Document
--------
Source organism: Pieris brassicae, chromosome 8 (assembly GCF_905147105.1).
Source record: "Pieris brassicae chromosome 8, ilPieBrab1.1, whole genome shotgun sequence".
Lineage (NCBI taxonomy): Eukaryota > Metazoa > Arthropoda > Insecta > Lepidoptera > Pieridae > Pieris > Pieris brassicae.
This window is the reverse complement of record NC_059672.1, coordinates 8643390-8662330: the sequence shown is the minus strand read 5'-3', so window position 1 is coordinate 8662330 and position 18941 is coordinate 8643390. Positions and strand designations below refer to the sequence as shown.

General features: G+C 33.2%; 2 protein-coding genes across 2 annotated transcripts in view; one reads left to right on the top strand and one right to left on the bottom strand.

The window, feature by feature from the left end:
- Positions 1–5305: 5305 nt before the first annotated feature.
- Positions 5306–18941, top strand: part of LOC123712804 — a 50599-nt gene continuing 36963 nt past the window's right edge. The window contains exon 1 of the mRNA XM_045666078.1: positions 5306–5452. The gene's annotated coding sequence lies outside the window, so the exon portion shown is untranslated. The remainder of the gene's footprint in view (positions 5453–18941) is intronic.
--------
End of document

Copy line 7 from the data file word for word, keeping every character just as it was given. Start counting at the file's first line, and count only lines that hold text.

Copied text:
- Positions 1–5305: 5305 nt before the first annotated feature.